|Duplicate Content vs redirect question vs 404?|
I need to steer the bots in the right direction - my PR is bad
| 11:02 pm on Jun 12, 2006 (gmt 0)|
I've got a slight problem.
I once added a bunch of content (hundreds of pages) but didn't put much thought into the URL name. For example:
My content did pretty well and my PR started going up on some of these.
Then I added AdSense. I noticed that AdSense was posting ads that were not relevant to my content in many cases. Often, the URL chunk that didn't have anything to do with my site would trigger ads.
So, what I did was create a parallel directory of content and remove links to my old path. Now my directory URL is named somthing meaningful to my content. For example,
The problem... My old links are still indexed and PR'ed. My new URL is not getting indexed quickly and the PR stinks. This is after several months.
By the way, I know that folks have links to my content on other sites using the old URL.
So, today I've redirected folks from the old URL to the new. I don't have a full 404 response.
Question: Should I use a full 404 to just deny access to my site? Should I do something else to ensure my site is properly indexed?
| 2:55 am on Jun 13, 2006 (gmt 0)|
|So, today I've redirected folks |
If you redirected with 301, you probably need nothing more.
| 1:22 am on Jun 14, 2006 (gmt 0)|
301 is good. Do that.
| 9:30 am on Jun 14, 2006 (gmt 0)|
Question along the same line.
What is the best way to go with pages that have been renamed or deleted....404 or 301?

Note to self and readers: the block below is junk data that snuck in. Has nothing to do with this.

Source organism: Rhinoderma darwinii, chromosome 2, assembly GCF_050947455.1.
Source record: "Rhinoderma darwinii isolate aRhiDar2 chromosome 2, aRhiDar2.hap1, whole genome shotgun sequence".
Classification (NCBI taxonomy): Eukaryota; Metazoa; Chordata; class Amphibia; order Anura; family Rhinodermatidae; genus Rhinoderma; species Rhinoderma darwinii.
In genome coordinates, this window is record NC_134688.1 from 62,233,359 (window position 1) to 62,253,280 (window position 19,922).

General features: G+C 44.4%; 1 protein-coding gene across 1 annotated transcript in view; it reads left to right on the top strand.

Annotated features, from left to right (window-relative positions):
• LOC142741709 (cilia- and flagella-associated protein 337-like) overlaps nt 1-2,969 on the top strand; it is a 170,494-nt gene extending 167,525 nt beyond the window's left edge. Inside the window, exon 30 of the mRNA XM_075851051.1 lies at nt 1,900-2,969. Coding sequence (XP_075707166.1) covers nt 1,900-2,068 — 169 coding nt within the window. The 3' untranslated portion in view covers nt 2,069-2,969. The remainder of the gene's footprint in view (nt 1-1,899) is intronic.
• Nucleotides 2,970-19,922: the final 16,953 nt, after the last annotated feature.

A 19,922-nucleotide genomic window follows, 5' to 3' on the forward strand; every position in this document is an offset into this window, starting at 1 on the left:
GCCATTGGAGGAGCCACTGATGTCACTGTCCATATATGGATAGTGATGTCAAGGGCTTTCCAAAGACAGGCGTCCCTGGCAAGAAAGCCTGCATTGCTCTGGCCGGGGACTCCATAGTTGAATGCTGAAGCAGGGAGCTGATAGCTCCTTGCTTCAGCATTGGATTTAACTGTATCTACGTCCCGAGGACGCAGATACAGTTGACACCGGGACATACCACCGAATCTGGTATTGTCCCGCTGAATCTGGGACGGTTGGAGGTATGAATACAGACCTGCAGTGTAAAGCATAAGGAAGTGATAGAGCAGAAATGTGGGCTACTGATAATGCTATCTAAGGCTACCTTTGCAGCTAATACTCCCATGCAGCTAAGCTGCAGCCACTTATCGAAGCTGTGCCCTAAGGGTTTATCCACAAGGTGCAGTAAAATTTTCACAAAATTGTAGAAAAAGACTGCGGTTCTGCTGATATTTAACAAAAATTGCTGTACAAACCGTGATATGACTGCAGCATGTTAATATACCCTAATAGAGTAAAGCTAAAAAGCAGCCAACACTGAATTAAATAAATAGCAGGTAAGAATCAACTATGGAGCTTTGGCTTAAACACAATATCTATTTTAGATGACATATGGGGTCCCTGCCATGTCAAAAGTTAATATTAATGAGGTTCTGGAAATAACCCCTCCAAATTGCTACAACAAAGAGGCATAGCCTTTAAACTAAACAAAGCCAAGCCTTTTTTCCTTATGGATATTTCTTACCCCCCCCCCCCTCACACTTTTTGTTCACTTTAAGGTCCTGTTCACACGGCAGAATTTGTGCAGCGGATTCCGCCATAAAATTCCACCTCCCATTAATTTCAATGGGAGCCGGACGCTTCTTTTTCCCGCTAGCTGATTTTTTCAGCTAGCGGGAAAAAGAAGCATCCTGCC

We no longer carry a line of products so all associated html pages got deleted, now would it be better to redirect those pages via 301 to pages with similar content if possible or just let them bring up a custom 404 page that has navigation back to the site for the customer? Also this 404 page does show 404 status when using a server header checker.
Same question applies to pages that have been renamed.
Example: Renamed our furniture sale pages, furnituresale.html to sale.html, same basic content just different page name. Should we use a 301 from old page name to new or use the custom 404 to let the old pages drop out of the index?
| 10:01 am on Jun 14, 2006 (gmt 0)|
For content gone - 404.
For content moved - 301.
That is exactly what those codes are for.
| 11:09 am on Jun 14, 2006 (gmt 0)|
Thanks for your reply about the 301 and 404.
Let me throw out another example....suppose you have 4 pages of lets say tricycles for sale, but you reduce the number of tricycles you carry so now you only have 2 pages of products....would it be better to redirect the 2 pages that were deleted back to one of the remaining pages of tricycles?
My confusion comes in from whether to redirect deleted pages to pages that have similar content or 404 them...because I have been told that too many redirects looks spammy to the search engines, but then again I have also been told that too many 404's appears the same way
| 11:10 am on Jun 14, 2006 (gmt 0)|
|For content gone - 404. |
That is exactly what those codes are for.
Had an interesting exchange with G help the other day regarding 404s and 410s. I am returning 410s for gone pages.
I enquired whether 410s were acceptable. The reply back was to the effect " . . . removal system . . . only processes pages returning true 404 errors . . . ". Researching this further, I found a reference to a January '06 conference where someone (Vanessa Fox?) said 410s were ok. Posted this info off to help @ g and have not heard back.